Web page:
The Underground World of the Wild Mushroom Trade
Each autumn, as heavy rains bring chanterelles and porcini out of dormancy, small signs reading “mushroom buyer” begin to dot the Redwood Highway leading into Willits, a Northern California town known equally for its trade in redwood lumber, marijuana, and wild mushrooms. Across the highway from Taco Bell sits a shady-looking motel, where Connie Green has set up shop at a folding table cluttered with plastic baskets, a scale, and a cash box, plus a plate of fine cheese to share. “I’m part of the slick, slick food world, New York and San Francisco and all that,” says Green, owner of Napa’s Wine Forest Wild Foods, which supplies mushrooms to chefs Thomas Keller and Masaharu Morimoto. Green’s long, sun-bleached locks and perpetually dreamy expression give her a fairy-godmother aura, though the fat stub of a cigar in the 66-year-old’s hand when I arrived in Willits last winter suggested other sides to this character’s character.
Green brokers mycorrhizal species, which depend on certain trees, in certain habitats, and thus can’t be cultivated like grocery-store buttons or shiitake. Her fungi require foraging, often on government land. And the Jackson State Forest near Willits proves a prime hunting ground for wild mushrooms both popular and rare, including sweet candy caps, enormous lobsters, and homely matsutake—with a scent that noted mycologist David Arora has described as “a provocative compromise between Red Hots and dirty socks.”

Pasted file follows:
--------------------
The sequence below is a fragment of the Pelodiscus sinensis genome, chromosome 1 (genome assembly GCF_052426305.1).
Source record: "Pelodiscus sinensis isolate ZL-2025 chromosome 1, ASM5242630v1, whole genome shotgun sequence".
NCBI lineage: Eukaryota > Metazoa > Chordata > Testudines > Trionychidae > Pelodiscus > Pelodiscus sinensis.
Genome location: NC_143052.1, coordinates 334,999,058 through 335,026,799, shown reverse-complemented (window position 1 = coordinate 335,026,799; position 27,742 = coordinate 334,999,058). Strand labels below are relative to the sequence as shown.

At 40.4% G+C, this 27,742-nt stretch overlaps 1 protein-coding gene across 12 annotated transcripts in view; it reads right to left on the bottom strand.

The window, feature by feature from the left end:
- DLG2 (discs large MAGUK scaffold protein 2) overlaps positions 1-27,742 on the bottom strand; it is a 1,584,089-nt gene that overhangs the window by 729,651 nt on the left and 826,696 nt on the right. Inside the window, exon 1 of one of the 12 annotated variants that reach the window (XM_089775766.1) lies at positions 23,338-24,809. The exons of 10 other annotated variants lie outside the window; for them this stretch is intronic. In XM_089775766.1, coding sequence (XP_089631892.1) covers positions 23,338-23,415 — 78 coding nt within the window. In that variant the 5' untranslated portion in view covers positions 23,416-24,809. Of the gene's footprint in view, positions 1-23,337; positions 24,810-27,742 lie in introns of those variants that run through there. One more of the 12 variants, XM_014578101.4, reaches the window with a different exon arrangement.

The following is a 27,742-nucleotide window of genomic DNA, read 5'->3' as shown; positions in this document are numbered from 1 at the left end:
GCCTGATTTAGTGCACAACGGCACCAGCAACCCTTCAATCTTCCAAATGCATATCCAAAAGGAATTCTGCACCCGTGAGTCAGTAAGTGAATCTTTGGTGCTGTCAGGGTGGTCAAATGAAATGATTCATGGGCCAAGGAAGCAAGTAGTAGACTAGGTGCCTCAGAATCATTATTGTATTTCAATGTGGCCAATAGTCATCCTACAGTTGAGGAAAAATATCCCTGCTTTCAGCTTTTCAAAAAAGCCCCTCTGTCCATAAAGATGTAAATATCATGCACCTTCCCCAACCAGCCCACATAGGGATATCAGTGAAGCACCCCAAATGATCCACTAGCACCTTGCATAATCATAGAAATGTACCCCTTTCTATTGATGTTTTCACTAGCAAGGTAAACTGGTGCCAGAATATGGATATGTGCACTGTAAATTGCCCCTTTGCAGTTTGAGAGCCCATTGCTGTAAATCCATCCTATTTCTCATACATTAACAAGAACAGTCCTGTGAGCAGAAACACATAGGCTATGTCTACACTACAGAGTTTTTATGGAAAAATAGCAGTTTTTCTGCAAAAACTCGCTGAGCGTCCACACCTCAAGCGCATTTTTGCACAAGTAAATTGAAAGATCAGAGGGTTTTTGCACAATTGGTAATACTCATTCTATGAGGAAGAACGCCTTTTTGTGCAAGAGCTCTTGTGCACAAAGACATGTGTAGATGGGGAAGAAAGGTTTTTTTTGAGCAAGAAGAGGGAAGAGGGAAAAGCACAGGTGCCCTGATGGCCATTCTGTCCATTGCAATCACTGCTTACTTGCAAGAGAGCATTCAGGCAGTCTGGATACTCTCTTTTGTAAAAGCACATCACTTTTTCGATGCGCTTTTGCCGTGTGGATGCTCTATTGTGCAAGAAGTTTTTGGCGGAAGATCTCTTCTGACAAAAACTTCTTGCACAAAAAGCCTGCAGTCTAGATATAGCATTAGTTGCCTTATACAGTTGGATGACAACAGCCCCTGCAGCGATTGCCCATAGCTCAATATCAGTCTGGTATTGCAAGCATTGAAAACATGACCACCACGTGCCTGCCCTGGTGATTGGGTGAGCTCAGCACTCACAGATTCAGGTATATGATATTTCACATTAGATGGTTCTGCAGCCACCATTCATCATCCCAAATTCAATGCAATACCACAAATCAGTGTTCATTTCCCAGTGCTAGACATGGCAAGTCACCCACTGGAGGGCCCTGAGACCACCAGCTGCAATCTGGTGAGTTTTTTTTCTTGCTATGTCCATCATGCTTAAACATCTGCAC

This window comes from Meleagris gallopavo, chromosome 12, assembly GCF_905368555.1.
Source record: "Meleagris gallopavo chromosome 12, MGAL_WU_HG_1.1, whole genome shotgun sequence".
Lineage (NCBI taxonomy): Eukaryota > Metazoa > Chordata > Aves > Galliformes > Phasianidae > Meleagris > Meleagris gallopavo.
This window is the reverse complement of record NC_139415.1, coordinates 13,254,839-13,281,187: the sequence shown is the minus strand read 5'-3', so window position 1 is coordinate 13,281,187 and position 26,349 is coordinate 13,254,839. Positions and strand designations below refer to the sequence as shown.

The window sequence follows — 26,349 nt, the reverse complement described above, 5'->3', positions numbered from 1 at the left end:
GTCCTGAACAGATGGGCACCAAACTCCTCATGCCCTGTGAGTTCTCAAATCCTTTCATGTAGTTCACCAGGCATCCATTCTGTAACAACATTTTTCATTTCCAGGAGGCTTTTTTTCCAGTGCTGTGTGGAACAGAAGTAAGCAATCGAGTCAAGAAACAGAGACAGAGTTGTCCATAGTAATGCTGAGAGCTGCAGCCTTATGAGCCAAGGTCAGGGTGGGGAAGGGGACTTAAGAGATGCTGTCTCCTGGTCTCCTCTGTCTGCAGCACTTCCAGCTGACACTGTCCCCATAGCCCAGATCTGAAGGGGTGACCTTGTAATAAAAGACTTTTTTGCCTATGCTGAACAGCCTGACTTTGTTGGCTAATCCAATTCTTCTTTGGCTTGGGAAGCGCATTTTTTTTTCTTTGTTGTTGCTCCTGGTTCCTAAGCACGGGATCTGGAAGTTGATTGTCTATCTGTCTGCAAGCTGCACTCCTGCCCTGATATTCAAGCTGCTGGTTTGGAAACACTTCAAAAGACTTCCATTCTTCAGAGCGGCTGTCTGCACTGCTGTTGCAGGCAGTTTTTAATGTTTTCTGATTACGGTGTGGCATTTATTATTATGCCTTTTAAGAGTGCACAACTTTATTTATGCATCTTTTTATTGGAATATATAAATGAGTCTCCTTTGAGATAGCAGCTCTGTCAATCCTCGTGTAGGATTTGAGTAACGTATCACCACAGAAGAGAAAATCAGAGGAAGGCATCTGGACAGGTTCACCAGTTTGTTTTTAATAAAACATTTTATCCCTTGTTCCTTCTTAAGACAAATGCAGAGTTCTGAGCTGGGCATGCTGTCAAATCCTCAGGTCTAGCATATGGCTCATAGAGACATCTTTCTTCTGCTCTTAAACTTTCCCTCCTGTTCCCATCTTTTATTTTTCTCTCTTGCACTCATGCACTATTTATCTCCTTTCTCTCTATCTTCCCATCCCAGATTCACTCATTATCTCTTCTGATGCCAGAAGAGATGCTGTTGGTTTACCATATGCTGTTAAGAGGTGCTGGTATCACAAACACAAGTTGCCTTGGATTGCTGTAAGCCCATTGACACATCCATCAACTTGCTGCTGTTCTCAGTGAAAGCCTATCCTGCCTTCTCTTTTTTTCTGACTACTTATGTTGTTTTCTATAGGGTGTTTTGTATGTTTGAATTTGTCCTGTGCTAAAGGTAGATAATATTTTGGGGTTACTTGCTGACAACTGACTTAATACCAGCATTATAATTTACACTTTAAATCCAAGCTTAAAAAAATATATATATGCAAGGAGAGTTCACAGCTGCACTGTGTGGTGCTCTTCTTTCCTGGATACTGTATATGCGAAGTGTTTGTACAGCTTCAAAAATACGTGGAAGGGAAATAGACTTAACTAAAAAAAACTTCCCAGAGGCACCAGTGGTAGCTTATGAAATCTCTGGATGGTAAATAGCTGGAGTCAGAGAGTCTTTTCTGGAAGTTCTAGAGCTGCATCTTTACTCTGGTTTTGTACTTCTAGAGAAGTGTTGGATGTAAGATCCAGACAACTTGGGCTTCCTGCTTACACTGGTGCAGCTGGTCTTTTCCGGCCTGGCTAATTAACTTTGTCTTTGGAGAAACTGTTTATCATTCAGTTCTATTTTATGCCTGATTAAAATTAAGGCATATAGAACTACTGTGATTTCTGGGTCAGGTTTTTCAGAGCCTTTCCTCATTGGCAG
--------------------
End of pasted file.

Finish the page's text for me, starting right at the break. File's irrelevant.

Many pickers, says Green, lead semi-nomadic lives, sleeping in cars or camping in the woods, because they’re unable to hold down normal jobs due to substance abuse, mental illness, or legal trouble with the IRS or INS. Some have been hiding out here since returning from the Vietnam War with the kind of deep psychological scars that stunt social reintegration. “This profession offers a sense of freedom. We’re an odd, spread-out family,” she explains of the vets, burned-out hippies, disaffected loggers, Mexican immigrants, and Cambodian and Laotian refugees who comprise the underground industry.
From “Mushroom Foraging: Farming to Forest Floor” by Brian Barth for Modern Farmer, 2016; Photo by Corey Arnold (@arni_coraldo)
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